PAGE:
Jan Karski’s Conversation with the Leaders of the Jewish Underground, Summer of 1942

Before I was due to leave Poland a meeting was arranged for me – on the order of the Delegate of the Polish Government in London and of the Commander of the Underground Army – with two men who, formerly eminent in the Jewish community, were now directing the work of the Jewish Underground. One was the head of the Zionist organization, the other was the leader of the Jewish Socialist Alliance, the Bund. [...] Both lived outside the ghetto but were able, by secret means, to enter and leave it as they pleased (I myself was to find out that this wasn’t all that difficult).

The first thing that became clear to me as I sat there talking to them in the silence of the darkening Warsaw suburbs was the complete hopelessness of their predicament. For them, for the suffering Polish Jews, this was the end of the world. There was no possible escape for them or their fellows. This, too, was only part of the tragedy, only partially the cause of their despair and agony. They were not afraid of death itself, and, indeed, accepted it as something almost inevitable. Added to this realization was the bitter knowledge that in this war, for them, there could be no hope of any victory whatsoever, none of the satisfaction which sometimes softens the prospect of death. The Zionist leader made this clear to me at once.‘You other Poles are fortunate,’ he began. ‘You are suffering, too. Many of you will die, but at least your nation goes on living. After the war Poland will be resurrected. Your cities will be rebuilt and your wounds will slowly heal. From this ocean of tears, pain, rage, and humiliation your country will emerge again but the Polish Jews will no longer exist. We will be dead. Hitler will lose his war against the human, the just, and the good, but he will win his war against the Polish Jews. No – it will not be a victory; the Jewish people will be murdered.’ [...]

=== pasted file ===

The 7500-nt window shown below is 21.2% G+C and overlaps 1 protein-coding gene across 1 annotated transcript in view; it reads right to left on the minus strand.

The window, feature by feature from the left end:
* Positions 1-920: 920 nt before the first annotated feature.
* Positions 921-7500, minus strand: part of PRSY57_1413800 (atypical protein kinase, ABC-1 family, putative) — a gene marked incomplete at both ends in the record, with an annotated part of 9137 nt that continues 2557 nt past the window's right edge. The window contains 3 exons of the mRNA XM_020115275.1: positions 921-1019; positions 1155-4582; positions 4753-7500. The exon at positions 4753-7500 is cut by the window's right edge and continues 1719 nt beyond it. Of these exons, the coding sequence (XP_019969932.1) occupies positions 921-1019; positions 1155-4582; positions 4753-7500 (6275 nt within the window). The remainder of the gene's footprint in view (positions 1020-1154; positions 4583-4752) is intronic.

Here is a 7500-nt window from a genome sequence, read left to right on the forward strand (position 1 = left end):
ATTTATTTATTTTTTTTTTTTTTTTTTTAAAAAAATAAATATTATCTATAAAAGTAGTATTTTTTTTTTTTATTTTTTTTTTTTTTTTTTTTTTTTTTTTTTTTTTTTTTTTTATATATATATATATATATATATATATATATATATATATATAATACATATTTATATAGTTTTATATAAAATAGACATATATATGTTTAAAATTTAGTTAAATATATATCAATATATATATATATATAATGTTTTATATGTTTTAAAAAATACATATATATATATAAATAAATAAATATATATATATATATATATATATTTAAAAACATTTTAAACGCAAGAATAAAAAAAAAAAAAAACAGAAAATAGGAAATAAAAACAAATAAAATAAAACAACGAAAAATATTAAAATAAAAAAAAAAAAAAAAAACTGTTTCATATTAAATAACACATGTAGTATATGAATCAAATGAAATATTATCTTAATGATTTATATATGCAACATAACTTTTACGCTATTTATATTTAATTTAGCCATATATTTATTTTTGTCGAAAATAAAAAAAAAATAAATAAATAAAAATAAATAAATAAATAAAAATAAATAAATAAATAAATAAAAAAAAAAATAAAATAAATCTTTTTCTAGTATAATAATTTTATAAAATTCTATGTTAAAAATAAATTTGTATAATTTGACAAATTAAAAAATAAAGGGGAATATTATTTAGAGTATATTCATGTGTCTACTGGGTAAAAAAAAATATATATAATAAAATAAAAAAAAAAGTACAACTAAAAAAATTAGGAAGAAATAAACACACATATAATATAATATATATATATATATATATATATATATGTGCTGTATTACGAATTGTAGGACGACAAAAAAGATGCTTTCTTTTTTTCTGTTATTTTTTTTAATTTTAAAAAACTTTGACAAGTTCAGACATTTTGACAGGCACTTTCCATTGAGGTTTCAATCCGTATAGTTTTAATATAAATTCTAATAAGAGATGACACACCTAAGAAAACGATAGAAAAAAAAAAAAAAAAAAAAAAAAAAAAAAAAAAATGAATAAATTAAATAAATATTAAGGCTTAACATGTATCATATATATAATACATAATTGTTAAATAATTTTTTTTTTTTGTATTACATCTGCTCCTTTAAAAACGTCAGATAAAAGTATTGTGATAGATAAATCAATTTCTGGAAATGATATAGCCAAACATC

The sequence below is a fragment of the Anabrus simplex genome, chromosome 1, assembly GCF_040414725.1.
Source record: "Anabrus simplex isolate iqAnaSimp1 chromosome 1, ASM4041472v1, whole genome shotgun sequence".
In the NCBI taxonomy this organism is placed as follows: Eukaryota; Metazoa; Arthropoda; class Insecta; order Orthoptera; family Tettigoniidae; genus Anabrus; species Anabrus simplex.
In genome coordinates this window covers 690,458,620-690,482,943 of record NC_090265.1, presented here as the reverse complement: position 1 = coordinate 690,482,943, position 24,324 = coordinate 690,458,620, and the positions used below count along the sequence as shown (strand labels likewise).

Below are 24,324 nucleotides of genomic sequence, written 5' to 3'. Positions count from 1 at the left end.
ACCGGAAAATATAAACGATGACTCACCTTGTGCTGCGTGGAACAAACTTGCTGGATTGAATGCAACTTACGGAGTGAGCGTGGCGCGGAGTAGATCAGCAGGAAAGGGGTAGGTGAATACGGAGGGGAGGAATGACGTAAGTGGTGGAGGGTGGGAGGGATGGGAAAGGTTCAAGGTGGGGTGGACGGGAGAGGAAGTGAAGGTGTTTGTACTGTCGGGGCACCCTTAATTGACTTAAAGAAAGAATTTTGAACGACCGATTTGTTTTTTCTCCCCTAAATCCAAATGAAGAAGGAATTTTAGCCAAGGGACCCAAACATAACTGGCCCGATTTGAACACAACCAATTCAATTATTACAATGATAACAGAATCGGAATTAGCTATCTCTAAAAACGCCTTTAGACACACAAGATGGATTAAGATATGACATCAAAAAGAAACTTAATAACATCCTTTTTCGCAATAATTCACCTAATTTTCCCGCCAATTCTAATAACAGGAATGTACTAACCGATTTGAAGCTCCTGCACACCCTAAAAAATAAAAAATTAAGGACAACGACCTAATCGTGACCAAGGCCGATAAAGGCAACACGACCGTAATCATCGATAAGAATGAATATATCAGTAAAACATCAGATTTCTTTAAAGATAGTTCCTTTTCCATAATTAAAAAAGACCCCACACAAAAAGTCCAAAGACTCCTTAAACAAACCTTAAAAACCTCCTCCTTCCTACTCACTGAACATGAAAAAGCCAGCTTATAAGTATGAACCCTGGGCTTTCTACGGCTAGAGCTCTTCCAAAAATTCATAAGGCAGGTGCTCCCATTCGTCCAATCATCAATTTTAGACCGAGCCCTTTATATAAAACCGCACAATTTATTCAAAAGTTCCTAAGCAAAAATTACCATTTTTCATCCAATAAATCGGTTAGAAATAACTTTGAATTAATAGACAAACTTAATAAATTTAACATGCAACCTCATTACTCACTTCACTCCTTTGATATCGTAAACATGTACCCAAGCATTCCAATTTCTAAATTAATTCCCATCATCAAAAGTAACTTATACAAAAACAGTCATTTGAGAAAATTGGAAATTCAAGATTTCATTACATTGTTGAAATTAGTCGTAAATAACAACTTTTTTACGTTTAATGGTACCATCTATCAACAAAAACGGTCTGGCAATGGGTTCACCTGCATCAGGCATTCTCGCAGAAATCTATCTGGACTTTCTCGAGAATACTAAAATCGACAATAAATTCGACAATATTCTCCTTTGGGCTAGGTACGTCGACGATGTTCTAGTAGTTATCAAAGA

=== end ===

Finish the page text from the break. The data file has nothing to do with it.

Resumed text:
'I am going on an official mission. I will be accredited by the Polish Government in London. My status will be official and you must give me your official message to the outside world. You are the leaders of the Jewish Underground. What do you want me to say?’ [...] The Bund leader spoke first, resting his hands on the table as though it helped him to concentrate on what he was about to say ‘We want you to tell the Polish and Allied governments and the great leaders of the Allies that we are helpless in the face of the German criminals. We cannot defend ourselves and no one in Poland can defend us. The Polish underground authorities can save some of us but they cannot save masses. The Germans are not trying to enslave us as they have other people; we are being systematically murdered. That is the difference. That is what people do not understand. That is what is so difficult to make clear. Over in London, Washington or New York, they undoubtedly believe that the Jews are exaggerating, that they’re hysterical,’ the Zionist added nervously. I nodded my assent. The Bund leader continued ‘Our entire people will be destroyed. A few may be saved, perhaps, but three million Polish Jews are doomed. As well as others, brought in from all over Europe. The Polish Underground is in no position to prevent this, and the Jewish Underground even less so. The Allied Powers must bear the responsibility. Only from outside the country can effective help for the Jews be brought.’This was the solemn message I carried to the world.